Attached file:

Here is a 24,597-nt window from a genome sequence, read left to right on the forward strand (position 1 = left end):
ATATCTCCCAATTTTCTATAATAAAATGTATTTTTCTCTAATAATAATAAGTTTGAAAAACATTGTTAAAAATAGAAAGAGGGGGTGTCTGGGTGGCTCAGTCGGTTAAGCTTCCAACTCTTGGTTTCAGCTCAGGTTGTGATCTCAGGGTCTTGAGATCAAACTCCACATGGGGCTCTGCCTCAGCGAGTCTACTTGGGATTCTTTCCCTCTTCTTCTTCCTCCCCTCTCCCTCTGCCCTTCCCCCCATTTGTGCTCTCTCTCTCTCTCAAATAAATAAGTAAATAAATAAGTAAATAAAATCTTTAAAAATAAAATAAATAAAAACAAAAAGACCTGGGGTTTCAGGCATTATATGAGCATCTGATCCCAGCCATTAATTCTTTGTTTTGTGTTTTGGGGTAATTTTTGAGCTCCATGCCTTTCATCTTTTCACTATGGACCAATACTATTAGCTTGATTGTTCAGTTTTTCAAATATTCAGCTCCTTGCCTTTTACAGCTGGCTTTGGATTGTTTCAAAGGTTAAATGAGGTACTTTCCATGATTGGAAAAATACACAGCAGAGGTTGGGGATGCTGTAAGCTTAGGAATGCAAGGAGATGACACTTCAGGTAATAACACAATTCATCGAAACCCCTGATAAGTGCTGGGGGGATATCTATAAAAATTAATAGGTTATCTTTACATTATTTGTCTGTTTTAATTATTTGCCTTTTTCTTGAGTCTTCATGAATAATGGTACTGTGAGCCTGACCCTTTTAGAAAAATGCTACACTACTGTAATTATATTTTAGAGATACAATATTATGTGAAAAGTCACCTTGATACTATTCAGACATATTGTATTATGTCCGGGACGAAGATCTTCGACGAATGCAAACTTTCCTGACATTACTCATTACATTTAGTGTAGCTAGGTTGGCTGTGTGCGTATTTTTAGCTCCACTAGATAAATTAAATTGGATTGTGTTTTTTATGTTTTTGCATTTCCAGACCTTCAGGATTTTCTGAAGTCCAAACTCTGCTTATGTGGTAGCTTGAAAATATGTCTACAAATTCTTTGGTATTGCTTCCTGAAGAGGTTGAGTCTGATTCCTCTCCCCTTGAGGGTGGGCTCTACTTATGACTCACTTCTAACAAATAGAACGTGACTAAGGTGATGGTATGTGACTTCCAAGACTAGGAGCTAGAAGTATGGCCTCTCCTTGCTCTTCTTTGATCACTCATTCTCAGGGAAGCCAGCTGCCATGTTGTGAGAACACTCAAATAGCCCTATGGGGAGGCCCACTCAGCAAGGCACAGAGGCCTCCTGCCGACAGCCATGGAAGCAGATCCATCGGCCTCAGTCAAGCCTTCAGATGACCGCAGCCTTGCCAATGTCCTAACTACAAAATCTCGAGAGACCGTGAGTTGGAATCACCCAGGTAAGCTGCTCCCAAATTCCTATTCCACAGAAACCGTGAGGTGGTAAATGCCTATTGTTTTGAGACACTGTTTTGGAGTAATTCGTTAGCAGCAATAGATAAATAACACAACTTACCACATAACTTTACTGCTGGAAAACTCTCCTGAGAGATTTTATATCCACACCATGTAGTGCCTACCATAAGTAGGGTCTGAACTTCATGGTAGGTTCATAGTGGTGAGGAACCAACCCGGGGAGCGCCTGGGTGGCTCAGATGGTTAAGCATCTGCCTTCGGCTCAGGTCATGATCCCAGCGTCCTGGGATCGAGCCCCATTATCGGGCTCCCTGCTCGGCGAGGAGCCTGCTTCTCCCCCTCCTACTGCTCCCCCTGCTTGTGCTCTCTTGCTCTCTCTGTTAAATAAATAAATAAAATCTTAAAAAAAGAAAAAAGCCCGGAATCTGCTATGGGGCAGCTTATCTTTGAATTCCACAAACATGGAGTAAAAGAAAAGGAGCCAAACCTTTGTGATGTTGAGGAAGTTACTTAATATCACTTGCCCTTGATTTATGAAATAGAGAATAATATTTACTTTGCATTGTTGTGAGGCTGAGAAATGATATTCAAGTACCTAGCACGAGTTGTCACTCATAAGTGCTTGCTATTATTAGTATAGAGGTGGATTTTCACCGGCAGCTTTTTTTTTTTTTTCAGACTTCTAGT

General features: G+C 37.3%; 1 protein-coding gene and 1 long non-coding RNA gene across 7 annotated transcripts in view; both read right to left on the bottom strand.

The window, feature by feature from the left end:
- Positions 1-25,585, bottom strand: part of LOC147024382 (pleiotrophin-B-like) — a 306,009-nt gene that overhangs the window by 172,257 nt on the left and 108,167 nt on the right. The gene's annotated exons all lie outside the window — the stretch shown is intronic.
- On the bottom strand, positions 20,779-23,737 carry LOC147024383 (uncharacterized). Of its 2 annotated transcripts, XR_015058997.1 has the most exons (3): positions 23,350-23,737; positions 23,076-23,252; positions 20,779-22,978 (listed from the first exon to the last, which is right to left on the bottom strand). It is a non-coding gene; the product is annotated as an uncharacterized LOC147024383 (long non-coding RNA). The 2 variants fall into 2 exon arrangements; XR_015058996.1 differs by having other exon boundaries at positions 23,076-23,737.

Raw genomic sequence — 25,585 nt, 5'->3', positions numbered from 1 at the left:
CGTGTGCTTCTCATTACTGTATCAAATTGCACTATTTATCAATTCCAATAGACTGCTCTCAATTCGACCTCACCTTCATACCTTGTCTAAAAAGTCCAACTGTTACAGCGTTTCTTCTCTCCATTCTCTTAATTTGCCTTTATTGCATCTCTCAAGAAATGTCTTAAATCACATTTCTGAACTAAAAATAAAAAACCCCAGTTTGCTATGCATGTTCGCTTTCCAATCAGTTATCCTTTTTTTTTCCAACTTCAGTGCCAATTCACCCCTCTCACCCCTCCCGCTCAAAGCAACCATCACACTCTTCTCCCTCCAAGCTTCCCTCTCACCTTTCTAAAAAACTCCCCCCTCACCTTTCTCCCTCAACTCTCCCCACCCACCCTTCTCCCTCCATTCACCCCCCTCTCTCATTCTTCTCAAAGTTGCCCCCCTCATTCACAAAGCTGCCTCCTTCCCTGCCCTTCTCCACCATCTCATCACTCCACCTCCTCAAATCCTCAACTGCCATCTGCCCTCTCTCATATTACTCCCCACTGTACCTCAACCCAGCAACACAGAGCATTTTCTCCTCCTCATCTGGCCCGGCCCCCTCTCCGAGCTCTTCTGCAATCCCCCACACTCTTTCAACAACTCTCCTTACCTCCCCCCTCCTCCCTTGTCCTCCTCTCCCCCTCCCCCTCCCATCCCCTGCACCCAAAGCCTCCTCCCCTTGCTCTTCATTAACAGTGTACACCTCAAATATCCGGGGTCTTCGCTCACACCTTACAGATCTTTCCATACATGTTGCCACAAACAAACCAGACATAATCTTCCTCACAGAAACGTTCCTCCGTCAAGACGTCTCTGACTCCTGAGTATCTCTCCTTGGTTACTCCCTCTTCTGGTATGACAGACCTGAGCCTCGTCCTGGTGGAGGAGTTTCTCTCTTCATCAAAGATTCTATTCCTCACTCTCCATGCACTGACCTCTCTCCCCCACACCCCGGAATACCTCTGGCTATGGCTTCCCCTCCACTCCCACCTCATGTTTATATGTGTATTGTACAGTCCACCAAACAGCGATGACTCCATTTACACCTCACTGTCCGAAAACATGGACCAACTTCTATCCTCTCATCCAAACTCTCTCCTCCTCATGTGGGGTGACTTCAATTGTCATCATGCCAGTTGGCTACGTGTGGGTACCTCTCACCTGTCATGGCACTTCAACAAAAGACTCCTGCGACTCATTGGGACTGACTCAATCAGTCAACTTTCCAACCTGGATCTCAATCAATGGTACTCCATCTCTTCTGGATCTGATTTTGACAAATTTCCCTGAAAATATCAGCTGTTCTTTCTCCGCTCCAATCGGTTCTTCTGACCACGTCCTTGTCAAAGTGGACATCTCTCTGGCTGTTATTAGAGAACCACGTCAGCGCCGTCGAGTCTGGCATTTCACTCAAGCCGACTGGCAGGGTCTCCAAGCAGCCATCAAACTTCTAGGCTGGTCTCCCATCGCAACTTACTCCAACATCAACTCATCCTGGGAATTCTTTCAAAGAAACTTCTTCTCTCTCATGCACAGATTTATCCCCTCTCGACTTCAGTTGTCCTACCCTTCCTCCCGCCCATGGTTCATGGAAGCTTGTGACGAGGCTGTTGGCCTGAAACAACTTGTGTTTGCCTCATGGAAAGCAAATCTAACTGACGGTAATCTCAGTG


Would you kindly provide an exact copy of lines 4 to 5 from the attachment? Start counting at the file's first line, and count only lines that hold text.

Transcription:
The window, feature by feature from the left end:
- Positions 1-25,585, bottom strand: part of LOC147024382 (pleiotrophin-B-like) — a 306,009-nt gene that overhangs the window by 172,257 nt on the left and 108,167 nt on the right. The gene's annotated exons all lie outside the window — the stretch shown is intronic.